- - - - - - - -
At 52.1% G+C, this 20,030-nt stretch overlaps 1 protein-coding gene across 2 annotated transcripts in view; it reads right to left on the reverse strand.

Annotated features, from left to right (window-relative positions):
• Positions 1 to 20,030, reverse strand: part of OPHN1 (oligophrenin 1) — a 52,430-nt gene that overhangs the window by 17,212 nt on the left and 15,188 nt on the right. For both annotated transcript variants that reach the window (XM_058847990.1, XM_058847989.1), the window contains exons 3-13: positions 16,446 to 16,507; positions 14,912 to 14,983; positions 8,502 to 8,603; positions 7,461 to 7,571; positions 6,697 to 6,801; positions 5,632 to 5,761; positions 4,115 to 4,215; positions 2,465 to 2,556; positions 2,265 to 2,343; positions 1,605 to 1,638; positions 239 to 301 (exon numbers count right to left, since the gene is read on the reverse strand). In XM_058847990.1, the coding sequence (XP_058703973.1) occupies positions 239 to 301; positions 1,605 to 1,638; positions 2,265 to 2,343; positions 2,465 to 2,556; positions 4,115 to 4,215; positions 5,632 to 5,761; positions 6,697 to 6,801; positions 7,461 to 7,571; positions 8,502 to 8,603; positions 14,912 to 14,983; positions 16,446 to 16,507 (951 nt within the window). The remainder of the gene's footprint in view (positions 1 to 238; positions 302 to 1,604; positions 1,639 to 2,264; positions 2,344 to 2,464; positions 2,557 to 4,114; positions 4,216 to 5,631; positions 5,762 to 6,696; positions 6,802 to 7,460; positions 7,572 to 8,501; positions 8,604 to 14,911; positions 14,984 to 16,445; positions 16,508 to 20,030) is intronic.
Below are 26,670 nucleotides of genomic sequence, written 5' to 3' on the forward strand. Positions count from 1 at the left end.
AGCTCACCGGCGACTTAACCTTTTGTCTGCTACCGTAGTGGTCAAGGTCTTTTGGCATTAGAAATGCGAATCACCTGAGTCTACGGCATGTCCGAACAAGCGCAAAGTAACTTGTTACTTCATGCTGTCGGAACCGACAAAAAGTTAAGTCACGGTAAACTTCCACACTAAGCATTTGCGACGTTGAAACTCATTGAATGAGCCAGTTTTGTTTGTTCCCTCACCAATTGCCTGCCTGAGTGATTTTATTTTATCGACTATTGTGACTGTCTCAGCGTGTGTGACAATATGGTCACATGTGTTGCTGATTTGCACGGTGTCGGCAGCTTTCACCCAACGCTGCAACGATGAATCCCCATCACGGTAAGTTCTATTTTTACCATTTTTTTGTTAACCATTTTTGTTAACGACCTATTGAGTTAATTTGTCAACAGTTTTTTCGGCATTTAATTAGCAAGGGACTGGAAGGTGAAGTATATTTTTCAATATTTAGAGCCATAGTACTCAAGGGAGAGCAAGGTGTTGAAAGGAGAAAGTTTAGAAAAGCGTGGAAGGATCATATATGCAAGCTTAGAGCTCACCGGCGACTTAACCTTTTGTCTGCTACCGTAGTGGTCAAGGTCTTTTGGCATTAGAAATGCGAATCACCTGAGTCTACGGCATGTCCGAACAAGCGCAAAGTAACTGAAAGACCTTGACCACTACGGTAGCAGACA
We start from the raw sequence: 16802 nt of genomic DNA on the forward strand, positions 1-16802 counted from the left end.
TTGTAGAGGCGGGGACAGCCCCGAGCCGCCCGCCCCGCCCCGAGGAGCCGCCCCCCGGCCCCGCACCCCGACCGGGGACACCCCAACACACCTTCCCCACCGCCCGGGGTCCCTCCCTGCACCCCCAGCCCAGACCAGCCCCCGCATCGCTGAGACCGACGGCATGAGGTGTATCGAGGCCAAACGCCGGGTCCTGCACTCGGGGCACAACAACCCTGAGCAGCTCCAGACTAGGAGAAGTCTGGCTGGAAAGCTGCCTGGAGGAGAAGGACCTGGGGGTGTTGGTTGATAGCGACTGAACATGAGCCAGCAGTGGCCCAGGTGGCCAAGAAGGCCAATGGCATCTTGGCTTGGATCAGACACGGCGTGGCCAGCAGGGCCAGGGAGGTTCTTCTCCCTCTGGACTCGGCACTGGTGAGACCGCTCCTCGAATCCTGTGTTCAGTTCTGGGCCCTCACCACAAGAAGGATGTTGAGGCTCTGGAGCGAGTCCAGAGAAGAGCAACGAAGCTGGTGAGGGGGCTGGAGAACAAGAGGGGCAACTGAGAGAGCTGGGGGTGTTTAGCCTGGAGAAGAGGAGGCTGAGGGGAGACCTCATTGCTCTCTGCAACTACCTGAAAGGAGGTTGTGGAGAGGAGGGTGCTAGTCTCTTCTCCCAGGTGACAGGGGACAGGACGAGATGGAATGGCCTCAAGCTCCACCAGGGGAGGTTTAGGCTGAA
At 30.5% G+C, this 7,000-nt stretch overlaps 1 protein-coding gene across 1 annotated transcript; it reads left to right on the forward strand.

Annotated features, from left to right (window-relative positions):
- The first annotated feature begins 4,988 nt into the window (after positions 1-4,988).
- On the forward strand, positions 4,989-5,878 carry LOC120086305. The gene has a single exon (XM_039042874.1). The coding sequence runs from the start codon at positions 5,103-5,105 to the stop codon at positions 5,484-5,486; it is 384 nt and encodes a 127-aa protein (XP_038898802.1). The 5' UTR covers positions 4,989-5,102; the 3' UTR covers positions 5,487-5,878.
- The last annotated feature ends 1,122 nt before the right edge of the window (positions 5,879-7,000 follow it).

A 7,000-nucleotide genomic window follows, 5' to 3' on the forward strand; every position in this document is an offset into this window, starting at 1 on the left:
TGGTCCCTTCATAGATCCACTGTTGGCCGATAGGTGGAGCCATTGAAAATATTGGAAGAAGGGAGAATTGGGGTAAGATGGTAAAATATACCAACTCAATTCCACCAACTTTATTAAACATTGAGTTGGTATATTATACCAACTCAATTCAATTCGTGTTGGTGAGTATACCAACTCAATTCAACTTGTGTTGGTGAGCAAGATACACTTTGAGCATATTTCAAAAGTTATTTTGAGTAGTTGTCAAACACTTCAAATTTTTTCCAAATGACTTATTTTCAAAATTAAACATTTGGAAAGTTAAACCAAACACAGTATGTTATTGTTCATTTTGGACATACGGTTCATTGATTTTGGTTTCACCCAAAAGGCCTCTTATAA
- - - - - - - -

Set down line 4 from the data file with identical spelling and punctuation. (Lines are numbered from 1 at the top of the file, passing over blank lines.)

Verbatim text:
Below are 26,670 nucleotides of genomic sequence, written 5' to 3' on the forward strand. Positions count from 1 at the left end.